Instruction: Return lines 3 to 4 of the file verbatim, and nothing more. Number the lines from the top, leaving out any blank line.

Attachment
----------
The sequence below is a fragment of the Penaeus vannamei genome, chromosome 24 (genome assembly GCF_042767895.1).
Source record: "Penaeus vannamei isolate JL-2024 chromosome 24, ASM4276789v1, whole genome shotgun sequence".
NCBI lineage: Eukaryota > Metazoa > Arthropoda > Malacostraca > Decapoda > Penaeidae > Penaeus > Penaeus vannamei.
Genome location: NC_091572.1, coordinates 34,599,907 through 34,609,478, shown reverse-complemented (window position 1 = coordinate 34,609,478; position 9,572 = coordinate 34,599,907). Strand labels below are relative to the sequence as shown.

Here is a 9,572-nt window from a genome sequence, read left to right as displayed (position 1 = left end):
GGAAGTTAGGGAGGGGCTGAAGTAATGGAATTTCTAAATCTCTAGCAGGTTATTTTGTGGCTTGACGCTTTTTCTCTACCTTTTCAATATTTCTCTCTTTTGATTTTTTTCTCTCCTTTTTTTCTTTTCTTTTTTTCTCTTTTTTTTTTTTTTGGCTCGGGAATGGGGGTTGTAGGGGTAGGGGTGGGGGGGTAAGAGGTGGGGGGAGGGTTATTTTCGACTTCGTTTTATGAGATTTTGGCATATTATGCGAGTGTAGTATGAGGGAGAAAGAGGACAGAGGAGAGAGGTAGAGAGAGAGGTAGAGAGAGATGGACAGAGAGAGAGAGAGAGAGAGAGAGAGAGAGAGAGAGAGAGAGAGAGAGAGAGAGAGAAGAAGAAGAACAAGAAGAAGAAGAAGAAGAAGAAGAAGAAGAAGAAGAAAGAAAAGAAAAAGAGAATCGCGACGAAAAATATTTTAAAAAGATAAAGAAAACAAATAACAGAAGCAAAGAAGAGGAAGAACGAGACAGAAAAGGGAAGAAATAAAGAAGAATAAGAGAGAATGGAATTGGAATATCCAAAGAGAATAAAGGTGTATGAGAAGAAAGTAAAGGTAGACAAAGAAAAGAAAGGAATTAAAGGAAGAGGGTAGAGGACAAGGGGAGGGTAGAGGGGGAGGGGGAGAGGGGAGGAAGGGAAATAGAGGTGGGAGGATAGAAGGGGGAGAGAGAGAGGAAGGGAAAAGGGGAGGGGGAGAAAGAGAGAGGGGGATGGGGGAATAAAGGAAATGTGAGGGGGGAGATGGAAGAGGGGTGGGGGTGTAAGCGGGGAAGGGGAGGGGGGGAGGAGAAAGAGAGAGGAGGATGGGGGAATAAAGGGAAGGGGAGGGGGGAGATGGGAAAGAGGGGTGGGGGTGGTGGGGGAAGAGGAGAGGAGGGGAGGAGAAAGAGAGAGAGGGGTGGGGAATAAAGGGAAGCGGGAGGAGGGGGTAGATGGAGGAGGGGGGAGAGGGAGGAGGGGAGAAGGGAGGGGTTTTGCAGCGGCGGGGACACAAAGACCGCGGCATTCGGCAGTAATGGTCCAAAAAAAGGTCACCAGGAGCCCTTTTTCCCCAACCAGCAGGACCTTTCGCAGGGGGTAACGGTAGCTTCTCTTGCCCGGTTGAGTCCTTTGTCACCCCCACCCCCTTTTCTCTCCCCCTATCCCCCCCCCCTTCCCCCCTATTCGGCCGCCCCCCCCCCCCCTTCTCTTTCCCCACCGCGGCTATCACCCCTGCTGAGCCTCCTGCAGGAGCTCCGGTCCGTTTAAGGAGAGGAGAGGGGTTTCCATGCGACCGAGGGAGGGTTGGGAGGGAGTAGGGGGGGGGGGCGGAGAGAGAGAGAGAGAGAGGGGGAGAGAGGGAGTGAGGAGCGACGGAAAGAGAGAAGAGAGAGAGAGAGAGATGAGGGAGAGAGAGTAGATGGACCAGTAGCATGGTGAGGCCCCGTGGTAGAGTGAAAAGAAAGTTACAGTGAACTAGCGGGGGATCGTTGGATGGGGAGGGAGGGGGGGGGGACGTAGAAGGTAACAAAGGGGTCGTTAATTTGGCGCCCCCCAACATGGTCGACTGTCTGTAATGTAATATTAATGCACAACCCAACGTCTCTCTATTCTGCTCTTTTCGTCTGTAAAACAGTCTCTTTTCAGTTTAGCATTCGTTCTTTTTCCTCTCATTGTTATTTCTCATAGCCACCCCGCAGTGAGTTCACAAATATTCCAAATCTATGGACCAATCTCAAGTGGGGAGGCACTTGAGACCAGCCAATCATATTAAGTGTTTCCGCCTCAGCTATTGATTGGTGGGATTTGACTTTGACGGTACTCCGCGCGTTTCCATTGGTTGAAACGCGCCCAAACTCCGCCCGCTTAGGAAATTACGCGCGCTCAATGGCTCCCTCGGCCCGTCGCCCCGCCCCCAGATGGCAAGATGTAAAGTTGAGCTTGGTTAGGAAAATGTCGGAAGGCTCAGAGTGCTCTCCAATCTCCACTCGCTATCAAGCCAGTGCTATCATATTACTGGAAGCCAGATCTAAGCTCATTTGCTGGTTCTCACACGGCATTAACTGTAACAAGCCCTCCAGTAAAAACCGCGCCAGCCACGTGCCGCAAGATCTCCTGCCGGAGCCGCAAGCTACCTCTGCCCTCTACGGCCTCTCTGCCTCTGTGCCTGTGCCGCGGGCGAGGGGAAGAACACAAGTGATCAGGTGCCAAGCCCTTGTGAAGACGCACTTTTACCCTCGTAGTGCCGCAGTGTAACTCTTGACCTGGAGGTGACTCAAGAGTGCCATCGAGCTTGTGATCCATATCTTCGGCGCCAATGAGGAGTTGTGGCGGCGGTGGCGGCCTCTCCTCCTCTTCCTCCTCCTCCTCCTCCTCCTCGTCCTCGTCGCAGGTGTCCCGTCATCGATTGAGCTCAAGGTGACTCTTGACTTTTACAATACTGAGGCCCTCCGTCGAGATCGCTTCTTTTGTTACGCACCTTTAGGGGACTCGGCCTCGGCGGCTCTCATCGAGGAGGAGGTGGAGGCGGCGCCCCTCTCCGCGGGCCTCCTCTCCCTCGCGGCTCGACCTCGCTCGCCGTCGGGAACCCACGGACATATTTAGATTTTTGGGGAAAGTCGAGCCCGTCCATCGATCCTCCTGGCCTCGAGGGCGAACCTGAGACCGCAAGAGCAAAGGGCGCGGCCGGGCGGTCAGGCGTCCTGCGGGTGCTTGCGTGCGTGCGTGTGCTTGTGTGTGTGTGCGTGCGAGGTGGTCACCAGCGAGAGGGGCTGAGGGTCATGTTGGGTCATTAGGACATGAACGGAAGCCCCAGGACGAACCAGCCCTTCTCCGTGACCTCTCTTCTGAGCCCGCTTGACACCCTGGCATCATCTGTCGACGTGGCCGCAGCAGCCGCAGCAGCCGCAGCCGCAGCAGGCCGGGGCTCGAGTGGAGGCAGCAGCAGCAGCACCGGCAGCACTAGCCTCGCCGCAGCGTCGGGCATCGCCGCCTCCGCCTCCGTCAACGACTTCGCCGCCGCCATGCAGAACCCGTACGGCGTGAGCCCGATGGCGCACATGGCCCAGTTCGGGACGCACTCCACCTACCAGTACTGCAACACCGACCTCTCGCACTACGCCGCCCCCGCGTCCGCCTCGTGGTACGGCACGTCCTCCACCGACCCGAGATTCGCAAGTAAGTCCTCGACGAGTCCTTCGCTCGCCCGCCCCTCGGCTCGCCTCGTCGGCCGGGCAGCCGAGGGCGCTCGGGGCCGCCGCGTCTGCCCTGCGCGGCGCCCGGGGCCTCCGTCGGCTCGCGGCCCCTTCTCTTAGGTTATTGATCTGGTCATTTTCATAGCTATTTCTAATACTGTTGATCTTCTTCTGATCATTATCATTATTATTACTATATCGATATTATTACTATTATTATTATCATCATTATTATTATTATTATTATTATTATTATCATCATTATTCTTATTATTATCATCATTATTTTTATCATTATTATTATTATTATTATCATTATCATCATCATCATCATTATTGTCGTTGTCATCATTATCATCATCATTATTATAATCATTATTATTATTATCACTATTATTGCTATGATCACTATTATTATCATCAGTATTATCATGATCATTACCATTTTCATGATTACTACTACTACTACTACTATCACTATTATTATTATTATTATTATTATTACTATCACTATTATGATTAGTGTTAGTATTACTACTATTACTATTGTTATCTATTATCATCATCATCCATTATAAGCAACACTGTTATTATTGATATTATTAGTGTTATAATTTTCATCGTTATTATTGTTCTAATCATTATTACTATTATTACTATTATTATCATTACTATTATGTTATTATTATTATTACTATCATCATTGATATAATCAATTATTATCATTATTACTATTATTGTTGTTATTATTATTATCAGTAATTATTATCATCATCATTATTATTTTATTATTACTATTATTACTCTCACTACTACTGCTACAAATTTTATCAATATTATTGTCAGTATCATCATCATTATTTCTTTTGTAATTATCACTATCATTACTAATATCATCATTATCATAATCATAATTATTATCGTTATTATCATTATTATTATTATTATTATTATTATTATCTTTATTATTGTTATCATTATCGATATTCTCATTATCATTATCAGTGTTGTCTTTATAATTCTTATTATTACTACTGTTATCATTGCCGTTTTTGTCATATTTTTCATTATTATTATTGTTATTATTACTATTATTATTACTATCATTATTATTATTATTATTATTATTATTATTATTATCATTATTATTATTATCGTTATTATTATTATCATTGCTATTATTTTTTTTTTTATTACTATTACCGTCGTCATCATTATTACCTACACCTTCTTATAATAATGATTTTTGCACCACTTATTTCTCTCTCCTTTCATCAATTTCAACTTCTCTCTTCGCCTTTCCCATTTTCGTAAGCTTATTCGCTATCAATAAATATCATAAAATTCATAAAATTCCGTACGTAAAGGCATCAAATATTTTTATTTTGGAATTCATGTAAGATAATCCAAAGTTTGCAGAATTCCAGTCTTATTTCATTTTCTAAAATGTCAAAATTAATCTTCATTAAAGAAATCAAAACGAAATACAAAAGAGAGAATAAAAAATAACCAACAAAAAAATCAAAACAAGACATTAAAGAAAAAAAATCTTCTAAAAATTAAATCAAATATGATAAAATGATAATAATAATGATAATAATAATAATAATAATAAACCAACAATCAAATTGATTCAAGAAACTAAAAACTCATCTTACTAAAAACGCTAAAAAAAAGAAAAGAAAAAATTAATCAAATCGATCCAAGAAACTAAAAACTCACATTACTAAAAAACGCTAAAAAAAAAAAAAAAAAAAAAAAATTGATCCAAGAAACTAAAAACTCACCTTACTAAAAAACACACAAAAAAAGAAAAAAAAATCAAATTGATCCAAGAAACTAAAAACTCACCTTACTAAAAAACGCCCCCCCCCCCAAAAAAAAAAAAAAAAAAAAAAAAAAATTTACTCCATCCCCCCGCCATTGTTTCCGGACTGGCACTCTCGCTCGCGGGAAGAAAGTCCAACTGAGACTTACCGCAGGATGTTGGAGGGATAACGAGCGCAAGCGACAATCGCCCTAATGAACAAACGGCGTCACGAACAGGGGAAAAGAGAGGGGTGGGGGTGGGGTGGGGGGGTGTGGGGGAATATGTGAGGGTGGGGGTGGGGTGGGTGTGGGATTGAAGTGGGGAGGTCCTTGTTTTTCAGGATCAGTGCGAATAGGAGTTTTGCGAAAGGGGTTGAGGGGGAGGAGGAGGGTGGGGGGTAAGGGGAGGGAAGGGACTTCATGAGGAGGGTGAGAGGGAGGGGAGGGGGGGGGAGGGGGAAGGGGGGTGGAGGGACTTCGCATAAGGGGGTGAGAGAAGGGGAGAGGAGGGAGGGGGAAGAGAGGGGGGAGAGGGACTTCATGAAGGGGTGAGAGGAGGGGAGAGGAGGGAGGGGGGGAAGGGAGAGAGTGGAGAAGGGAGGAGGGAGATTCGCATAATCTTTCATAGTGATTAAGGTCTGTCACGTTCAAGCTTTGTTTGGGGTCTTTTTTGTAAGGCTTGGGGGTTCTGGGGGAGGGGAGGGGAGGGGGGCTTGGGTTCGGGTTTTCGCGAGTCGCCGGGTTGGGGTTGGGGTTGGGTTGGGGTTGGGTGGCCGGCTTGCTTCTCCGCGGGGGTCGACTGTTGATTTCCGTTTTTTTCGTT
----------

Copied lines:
NCBI lineage: Eukaryota > Metazoa > Arthropoda > Malacostraca > Decapoda > Penaeidae > Penaeus > Penaeus vannamei.
Genome location: NC_091572.1, coordinates 34,599,907 through 34,609,478, shown reverse-complemented (window position 1 = coordinate 34,609,478; position 9,572 = coordinate 34,599,907). Strand labels below are relative to the sequence as shown.